advertisements.

     Inter-area network ARAs are originated by an area border router into a
     target area if 1) the ABR originates a type-3 LSA for the network into
     the target area, 2) the network is not included in any of the area
     border router's configured area ranges, 3) there is an N-ARA for the
     network in the source area and 4) the source N-ARA is an intra-area
     N-ARA with a P-bit set in the options field (which denotes that the
     originator of the N-ARA will allow the N-ARA to be propagated into
     other areas) or the source N-ARA is an inter-area N-ARA.




        0                   1                   2                   3
        0 1 2 3 4 5 6 7 8 9 0 1 2 3 4 5 6 7 8 9 0 1 2 3 4 5 6 7 8 9 0 1
       +-+-+-+-+-+-+-+-+-+-+-+-+-+-+-+-+-+-+-+-+-+-+-+-+-+-+-+-+-+-+-+-+
       |            LS age             |     Options   |      10       |
       +-+-+-+-+-+-+-+-+-+-+-+-+-+-+-+-+-+-+-+-+-+-+-+-+-+-+-+-+-+-+-+-+
       |       3       |               Opaque ID                       |
       +-+-+-+-+-+-+-+-+-+-+-+-+-+-+-+-+-+-+-+-+-+-+-+-+-+-+-+-+-+-+-+-+
       |                      Advertising Router                       |
       +-+-+-+-+-+-+-+-+-+-+-+-+-+-+-+-+-+-+-+-+-+-+-+-+-+-+-+-+-+-+-+-+
       |                      LS Sequence Number                       |
       +-+-+-+-+-+-+-+-+-+-+-+-+-+-+-+-+-+-+-+-+-+-+-+-+-+-+-+-+-+-+-+-+
       |         LS checksum           |           Length              |
       +-+-+-+-+-+-+-+-+-+-+-+-+-+-+-+-+-+-+-+-+-+-+-+-+-+-+-+-+-+-+-+-+
       |                      IP Network Number                        |
       +-+-+-+-+-+-+-+-+-+-+-+-+-+-+-+-+-+-+-+-+-+-+-+-+-+-+-+-+-+-+-+-+
       |                      IP Network Mask                          |
       +-+-+-+-+-+-+-+-+-+-+-+-+-+-+-+-+-+-+-+-+-+-+-+-+-+-+-+-+-+-+-+-+
       |                                                               |
       +-+                   Vertex Association                      +-+
       |                                                               |
       +-+-+-+-+-+-+-+-+-+-+-+-+-+-+-+-+-+-+-+-+-+-+-+-+-+-+-+-+-+-+-+-+
                                    ...
       +-+-+-+-+-+-+-+-+-+-+-+-+-+-+-+-+-+-+-+-+-+-+-+-+-+-+-+-+-+-+-+-+
       |                                                               |
       +-+                   Vertex Association                      +++
       |                                                               |
       +-+-+-+-+-+-+-+-+-+-+-+-+-+-+-+-+-+-+-+-+-+-+-+-+-+-+-+-+-+-+-+-+




          IP Network Number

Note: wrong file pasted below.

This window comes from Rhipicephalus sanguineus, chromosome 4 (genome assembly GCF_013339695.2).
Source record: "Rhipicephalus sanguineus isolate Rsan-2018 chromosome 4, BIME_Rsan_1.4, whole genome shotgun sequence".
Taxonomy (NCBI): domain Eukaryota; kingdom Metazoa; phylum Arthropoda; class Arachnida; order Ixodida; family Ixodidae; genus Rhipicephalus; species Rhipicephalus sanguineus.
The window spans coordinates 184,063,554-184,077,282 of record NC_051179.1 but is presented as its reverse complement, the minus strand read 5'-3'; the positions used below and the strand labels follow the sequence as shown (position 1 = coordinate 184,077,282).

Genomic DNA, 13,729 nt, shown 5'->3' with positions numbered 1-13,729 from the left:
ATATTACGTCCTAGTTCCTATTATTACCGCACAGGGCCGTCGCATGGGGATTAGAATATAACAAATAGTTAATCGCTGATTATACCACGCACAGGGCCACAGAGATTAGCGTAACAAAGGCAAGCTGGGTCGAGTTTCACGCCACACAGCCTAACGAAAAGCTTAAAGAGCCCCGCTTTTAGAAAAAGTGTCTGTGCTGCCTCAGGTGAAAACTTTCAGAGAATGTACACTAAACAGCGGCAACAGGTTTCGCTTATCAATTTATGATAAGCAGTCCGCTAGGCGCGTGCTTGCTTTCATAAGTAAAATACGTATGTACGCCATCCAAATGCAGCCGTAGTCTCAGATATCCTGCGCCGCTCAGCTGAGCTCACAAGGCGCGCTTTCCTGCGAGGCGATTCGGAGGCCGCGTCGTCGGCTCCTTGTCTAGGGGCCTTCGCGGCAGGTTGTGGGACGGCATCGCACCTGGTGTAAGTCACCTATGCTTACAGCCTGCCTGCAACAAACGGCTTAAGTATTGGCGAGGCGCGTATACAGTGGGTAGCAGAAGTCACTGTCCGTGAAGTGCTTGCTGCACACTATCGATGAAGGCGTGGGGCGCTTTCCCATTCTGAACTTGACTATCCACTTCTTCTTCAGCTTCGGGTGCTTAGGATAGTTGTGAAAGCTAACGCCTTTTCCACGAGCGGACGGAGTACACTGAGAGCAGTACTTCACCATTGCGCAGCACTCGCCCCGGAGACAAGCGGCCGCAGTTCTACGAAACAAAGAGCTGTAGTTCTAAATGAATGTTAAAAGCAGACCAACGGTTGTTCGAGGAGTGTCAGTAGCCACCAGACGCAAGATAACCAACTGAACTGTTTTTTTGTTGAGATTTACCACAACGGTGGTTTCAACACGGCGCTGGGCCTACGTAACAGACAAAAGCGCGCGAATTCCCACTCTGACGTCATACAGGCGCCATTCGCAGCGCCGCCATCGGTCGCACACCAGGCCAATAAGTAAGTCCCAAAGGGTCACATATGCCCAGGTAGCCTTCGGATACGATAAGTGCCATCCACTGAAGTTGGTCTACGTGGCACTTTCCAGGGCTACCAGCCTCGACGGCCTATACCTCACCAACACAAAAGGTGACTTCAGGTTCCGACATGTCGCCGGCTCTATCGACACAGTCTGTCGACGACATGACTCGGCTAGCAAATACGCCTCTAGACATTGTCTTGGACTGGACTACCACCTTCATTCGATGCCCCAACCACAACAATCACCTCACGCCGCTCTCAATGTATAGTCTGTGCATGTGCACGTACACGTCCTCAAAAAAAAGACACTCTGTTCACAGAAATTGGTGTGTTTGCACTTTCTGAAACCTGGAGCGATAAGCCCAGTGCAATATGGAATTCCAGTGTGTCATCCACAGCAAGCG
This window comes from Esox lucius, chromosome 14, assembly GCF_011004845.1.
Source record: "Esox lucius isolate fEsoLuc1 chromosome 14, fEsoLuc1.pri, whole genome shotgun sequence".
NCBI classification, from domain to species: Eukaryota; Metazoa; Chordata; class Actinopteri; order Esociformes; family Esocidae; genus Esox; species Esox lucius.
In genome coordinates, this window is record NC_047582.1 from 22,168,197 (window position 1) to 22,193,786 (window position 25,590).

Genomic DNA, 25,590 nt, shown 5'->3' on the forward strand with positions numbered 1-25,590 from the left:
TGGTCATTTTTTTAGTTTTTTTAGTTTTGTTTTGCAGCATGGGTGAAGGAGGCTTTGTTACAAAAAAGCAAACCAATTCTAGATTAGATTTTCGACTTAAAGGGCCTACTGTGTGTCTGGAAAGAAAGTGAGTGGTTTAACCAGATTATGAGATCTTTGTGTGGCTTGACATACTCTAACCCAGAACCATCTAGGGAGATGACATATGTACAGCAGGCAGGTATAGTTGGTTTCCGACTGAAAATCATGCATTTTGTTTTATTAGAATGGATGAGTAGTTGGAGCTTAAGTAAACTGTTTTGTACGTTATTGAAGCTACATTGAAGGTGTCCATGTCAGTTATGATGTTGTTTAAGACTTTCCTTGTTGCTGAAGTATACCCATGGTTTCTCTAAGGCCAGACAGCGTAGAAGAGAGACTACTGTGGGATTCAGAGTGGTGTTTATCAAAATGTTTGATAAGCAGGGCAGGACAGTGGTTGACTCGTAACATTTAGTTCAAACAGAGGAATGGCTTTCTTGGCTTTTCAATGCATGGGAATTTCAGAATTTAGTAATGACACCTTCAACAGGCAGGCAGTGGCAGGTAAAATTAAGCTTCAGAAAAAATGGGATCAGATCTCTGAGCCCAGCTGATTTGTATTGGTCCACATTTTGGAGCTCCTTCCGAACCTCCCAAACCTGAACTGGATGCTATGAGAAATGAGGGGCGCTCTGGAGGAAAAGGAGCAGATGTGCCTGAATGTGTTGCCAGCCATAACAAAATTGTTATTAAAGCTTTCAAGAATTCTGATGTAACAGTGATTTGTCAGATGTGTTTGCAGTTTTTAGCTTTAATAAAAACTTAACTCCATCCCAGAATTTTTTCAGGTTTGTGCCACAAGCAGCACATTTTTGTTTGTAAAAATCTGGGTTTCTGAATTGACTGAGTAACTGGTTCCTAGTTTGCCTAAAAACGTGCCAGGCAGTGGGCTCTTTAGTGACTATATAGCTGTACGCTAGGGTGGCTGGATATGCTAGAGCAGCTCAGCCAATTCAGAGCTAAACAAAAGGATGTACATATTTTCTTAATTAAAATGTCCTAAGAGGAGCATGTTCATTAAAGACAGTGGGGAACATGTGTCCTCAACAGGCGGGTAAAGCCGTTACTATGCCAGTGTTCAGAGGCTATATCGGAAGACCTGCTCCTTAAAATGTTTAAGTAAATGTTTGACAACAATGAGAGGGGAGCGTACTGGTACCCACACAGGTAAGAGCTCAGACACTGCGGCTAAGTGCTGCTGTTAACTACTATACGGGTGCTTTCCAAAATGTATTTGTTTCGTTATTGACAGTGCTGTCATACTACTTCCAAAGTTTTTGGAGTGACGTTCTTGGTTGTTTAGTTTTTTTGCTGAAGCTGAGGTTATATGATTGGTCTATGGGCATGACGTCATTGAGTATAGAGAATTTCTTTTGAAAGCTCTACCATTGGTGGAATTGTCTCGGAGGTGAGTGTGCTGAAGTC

One of the router's directly connect network.  This number



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               represents an IP network/subnet/supernet.

          IP Network Mask
               A 32-bit number indicating the range of IP addresses resid-
               ing on a single IP network/subnet/supernet.

     The body of the N-ARA consists of a list of associations for this IP
     Network Number.  Each Vertex Association begins with a common 6-byte
     header (described in Section A.6) followed by association-specific
     resolution information (described in Section A.7).




A.5 Inter-Area Router ARAs

     Opaque Type-4 advertisements are inter-area Router Address Resolution
     Advertisements and contain associations for the an autonomous system
     boundary router.  Inter-area R-ARAs are coordinated with LS type-4
     advertisements.

     Inter-area router ARAs are originated into a target area if 1) the ABR
     originates a type-4 LSA for the ASBR into the target area, 2) there is
     a R-ARA for the ASBR in the source area and 3) the source R-ARA is an
     intra-area R-ARA with a P-bit set in the options field (which denotes
     that the originator of the R-ARA will allow the R-ARA to be propagated
     into other areas) or the source R-ARA is an inter-area R-ARA.




        0                   1                   2                   3
        0 1 2 3 4 5 6 7 8 9 0 1 2 3 4 5 6 7 8 9 0 1 2 3 4 5 6 7 8 9 0 1
       +-+-+-+-+-+-+-+-+-+-+-+-+-+-+-+-+-+-+-+-+-+-+-+-+-+-+-+-+-+-+-+-+
       |            LS age             |     Options   |       10      |
       +-+-+-+-+-+-+-+-+-+-+-+-+-+-+-+-+-+-+-+-+-+-+-+-+-+-+-+-+-+-+-+-+